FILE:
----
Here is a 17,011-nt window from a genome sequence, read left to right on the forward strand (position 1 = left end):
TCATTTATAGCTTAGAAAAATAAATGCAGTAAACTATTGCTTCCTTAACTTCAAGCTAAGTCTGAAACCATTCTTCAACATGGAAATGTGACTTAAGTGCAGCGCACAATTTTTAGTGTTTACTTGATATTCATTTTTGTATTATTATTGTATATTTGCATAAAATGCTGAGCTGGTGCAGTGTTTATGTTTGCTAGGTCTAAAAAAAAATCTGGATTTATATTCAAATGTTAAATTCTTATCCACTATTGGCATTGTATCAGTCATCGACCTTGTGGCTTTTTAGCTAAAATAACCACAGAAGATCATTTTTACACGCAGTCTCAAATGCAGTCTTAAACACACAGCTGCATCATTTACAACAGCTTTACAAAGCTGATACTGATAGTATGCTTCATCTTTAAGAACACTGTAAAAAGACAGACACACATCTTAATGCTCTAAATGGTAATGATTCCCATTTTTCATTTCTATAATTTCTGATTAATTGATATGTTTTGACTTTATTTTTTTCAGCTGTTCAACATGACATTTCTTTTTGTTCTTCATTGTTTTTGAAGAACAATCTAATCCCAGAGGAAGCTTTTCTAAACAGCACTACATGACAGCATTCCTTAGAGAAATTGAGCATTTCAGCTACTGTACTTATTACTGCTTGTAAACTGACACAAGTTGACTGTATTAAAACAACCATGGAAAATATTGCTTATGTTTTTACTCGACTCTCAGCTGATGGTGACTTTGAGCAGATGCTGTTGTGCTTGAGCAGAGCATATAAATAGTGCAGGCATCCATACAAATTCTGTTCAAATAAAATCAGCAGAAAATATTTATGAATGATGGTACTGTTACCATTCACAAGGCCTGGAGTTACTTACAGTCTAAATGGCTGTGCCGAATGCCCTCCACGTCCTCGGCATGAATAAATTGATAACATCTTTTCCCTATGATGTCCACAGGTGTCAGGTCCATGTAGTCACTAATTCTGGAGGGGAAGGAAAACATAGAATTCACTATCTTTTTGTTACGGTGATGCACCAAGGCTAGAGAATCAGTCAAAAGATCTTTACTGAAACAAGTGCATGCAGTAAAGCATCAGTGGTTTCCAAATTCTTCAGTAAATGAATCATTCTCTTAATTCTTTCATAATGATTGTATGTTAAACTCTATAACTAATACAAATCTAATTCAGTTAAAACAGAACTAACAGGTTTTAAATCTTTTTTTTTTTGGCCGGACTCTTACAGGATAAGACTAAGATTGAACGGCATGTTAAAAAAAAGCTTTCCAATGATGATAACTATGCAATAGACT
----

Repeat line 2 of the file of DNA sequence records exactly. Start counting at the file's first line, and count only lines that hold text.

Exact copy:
TCATTTATAGCTTAGAAAAATAAATGCAGTAAACTATTGCTTCCTTAACTTCAAGCTAAGTCTGAAACCATTCTTCAACATGGAAATGTGACTTAAGTGCAGCGCACAATTTTTAGTGTTTACTTGATATTCATTTTTGTATTATTATTGTATATTTGCATAAAATGCTGAGCTGGTGCAGTGTTTATGTTTGCTAGGTCTAAAAAAAAATCTGGATTTATATTCAAATGTTAAATTCTTATCCACTATTGGCATTGTATCAGTCATCGACCTTGTGGCTTTTTAGCTAAAATAACCACAGAAGATCATTTTTACACGCAGTCTCAAATGCAGTCTTAAACACACAGCTGCATCATTTACAACAGCTTTACAAAGCTGATACTGATAGTATGCTTCATCTTTAAGAACACTGTAAAAAGACAGACACACATCTTAATGCTCTAAATGGTAATGATTCCCATTTTTCATTTCTATAATTTCTGATTAATTGATATGTTTTGACTTTATTTTTTTCAGCTGTTCAACATGACATTTCTTTTTGTTCTTCATTGTTTTTGAAGAACAATCTAATCCCAGAGGAAGCTTTTCTAAACAGCACTACATGACAGCATTCCTTAGAGAAATTGAGCATTTCAGCTACTGTACTTATTACTGCTTGTAAACTGACACAAGTTGACTGTATTAAAACAACCATGGAAAATATTGCTTATGTTTTTACTCGACTCTCAGCTGATGGTGACTTTGAGCAGATGCTGTTGTGCTTGAGCAGAGCATATAAATAGTGCAGGCATCCATACAAATTCTGTTCAAATAAAATCAGCAGAAAATATTTATGAATGATGGTACTGTTACCATTCACAAGGCCTGGAGTTACTTACAGTCTAAATGGCTGTGCCGAATGCCCTCCACGTCCTCGGCATGAATAAATTGATAACATCTTTTCCCTATGATGTCCACAGGTGTCAGGTCCATGTAGTCACTAATTCTGGAGGGGAAGGAAAACATAGAATTCACTATCTTTTTGTTACGGTGATGCACCAAGGCTAGAGAATCAGTCAAAAGATCTTTACTGAAACAAGTGCATGCAGTAAAGCATCAGTGGTTTCCAAATTCTTCAGTAAATGAATCATTCTCTTAATTCTTTCATAATGATTGTATGTTAAACTCTATAACTAATACAAATCTAATTCAGTTAAAACAGAACTAACAGGTTTTAAATCTTTTTTTTTTTGGCCGGACTCTTACAGGATAAGACTAAGATTGAACGGCATGTTAAAAAAAAGCTTTCCAATGATGATAACTATGCAATAGACT